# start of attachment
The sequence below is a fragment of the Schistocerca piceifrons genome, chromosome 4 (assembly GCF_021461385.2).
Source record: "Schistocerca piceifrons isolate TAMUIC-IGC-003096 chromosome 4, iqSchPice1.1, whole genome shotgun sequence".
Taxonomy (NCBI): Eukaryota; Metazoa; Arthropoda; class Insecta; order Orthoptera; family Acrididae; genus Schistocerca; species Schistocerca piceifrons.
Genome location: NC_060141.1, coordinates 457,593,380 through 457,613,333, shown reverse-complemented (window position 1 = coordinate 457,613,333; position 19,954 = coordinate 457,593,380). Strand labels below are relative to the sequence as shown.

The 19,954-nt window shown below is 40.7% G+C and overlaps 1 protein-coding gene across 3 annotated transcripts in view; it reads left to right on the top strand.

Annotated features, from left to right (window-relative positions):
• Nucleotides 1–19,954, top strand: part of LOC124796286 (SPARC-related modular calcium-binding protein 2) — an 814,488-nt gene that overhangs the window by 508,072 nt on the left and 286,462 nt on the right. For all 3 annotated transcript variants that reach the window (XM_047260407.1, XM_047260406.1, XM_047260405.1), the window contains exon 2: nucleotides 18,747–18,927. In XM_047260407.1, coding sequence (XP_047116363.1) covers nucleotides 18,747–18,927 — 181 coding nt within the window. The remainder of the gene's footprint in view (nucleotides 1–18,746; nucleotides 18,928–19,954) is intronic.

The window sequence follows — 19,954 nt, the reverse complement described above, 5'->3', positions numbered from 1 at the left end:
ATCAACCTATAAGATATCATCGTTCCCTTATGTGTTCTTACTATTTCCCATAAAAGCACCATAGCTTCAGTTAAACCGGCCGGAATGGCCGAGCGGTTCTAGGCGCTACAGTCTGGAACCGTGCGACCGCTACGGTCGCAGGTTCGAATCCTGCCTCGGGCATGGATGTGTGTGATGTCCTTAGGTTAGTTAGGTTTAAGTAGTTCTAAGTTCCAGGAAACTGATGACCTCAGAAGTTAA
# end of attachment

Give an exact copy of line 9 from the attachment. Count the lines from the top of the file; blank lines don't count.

ATCAACCTATAAGATATCATCGTTCCCTTATGTGTTCTTACTATTTCCCATAAAAGCACCATAGCTTCAGTTAAACCGGCCGGAATGGCCGAGCGGTTCTAGGCGCTACAGTCTGGAACCGTGCGACCGCTACGGTCGCAGGTTCGAATCCTGCCTCGGGCATGGATGTGTGTGATGTCCTTAGGTTAGTTAGGTTTAAGTAGTTCTAAGTTCCAGGAAACTGATGACCTCAGAAGTTAA